10. No, I understand MEB, but hey at least we tackled the problem/issue in different ways and the more options and input the forum gets the better. Just curious, how do you assemble videos and post them here? I wish more people would give it a go, I find it really easy with the tools that are available, some are free, some cost a bit, but so worth it.
  11. Yeah, it would be easier to just replace that square with the round corners with a regular square and then you can use the corner tool to select all 4 points and then round them how you want. Wait, let me finish this leftover chinese food (my favorite breakfast) and I will throw together a video. (5 minutes later) Been itching to try out my Screenflow 7 upgrade anyway, -Mark
  12. Also on the Mac, if you press and hold on the Affinity Designer icon in the Dock it will show you your most recent files in a menu and if you select the menu item Show Recents, it will display a horizontal row of thumbnails of those recent files right above the Dock.
  13. Hey predick, Hope you don't mind me posting a screen capture of your stroke.afdesign. I took one of your lines and opened it in Designer 1.5.5 and used the Expand Stroke, did the same with Designer 1.6 Beta 6 and then copied and pasted the line in Illustrator CC and used the Expand command. Then I put them all side by side to compare: The point count is reduced dramatically from 1.5.5 to 1.6 beta 6 using the Expand Stroke. I was kind of surprised to see Illustrator handle it pretty poorly in having the left round cap just straightened, flattened out. I think Designer and the Expand Stoke option is doing pretty well right now, major improvement. To get anything better in Illustrator you would have to shell out $90 and get the Astute Graphics plugin VectorScribe 3, and use the PathScribe and Smart Removal brush.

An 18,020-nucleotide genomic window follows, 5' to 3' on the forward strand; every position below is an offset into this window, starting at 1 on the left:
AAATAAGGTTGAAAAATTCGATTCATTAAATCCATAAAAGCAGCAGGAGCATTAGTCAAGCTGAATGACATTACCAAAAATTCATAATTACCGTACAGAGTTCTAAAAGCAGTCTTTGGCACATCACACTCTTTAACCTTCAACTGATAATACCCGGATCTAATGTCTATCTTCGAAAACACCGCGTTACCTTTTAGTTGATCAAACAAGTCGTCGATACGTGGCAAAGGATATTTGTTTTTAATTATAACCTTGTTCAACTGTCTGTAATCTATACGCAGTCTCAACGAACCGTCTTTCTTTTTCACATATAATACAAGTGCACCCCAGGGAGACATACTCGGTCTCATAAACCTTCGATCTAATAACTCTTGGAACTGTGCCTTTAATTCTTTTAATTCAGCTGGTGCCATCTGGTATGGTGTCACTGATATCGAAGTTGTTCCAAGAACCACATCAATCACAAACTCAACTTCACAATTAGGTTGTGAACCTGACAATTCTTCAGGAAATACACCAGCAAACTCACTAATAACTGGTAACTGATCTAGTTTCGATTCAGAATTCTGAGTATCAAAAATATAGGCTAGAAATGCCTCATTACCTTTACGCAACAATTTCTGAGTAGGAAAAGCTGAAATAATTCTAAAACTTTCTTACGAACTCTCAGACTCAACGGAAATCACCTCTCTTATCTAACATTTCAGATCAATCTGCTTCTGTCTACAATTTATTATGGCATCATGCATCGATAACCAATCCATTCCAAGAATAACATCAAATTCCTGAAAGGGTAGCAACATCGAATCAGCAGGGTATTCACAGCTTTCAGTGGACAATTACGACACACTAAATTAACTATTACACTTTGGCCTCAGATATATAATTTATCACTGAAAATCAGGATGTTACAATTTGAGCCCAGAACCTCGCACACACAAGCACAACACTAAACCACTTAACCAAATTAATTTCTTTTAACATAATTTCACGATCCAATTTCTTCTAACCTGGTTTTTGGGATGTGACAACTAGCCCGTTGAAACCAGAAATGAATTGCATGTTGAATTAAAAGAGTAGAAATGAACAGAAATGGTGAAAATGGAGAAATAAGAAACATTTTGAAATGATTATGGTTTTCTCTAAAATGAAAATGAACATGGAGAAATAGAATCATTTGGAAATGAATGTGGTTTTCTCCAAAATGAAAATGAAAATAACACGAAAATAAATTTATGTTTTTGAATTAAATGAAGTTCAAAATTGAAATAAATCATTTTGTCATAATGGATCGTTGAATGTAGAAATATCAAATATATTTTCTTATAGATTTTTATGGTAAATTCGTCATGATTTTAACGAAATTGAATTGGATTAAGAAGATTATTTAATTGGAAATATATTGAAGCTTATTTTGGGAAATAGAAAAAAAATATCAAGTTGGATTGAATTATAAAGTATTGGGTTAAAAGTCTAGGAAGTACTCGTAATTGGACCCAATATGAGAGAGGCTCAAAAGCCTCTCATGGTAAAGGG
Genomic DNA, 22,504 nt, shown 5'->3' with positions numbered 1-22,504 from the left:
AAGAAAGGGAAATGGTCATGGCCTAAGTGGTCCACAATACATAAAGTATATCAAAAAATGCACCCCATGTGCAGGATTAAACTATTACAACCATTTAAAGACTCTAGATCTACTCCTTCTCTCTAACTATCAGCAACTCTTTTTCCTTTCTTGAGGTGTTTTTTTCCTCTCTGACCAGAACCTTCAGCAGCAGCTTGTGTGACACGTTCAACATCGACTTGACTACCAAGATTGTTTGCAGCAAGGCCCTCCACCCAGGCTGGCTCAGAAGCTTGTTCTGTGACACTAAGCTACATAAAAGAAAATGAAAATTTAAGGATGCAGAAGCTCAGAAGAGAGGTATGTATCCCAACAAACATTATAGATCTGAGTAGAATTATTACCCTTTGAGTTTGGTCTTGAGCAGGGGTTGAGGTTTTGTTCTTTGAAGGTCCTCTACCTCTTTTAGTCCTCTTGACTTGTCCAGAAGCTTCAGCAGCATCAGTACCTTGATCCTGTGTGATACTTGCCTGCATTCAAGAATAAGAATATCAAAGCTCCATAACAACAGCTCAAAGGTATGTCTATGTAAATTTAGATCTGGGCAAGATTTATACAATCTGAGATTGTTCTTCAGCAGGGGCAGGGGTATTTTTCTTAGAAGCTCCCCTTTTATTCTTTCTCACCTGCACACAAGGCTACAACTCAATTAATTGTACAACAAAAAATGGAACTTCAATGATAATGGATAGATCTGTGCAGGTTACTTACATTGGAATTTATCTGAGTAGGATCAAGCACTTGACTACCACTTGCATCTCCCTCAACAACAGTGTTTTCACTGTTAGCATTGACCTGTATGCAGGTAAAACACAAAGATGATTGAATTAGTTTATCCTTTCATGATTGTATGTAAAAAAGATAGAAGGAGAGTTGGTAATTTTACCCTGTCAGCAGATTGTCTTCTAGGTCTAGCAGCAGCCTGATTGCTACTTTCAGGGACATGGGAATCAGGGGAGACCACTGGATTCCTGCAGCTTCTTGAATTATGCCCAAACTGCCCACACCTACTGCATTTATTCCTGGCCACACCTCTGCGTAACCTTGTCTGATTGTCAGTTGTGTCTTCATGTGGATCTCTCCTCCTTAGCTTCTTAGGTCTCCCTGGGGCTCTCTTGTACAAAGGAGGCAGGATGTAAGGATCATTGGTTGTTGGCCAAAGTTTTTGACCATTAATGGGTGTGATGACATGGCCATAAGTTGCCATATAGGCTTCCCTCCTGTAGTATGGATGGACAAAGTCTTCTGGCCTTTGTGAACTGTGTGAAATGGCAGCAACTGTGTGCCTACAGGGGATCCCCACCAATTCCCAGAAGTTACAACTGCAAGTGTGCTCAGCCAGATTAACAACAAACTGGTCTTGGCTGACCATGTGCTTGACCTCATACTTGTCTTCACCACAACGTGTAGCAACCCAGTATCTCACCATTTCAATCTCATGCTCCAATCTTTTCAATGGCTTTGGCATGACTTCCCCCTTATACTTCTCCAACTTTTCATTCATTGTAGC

14. Hey Matt, Thanks for the improvement to the Expand Stroke. This is just a simple test but so far I am liking what I see... That is just a simple line drawn with the pen tool and a pressure curve applied. If I had to guess it would seem like the Expand Stroke command in 1.5.5 created almost 200 points whereas in 1.6 Beta 6 it may have created 20 points? It would be nice to have an Info panel of how many points an object has when you select it, manually counting it isn't fun!
  15. A good place to start, to learn the software, is with Affinity's videos: That is 70 tutorials right there, view them once or twice and you should be up to speed in no time.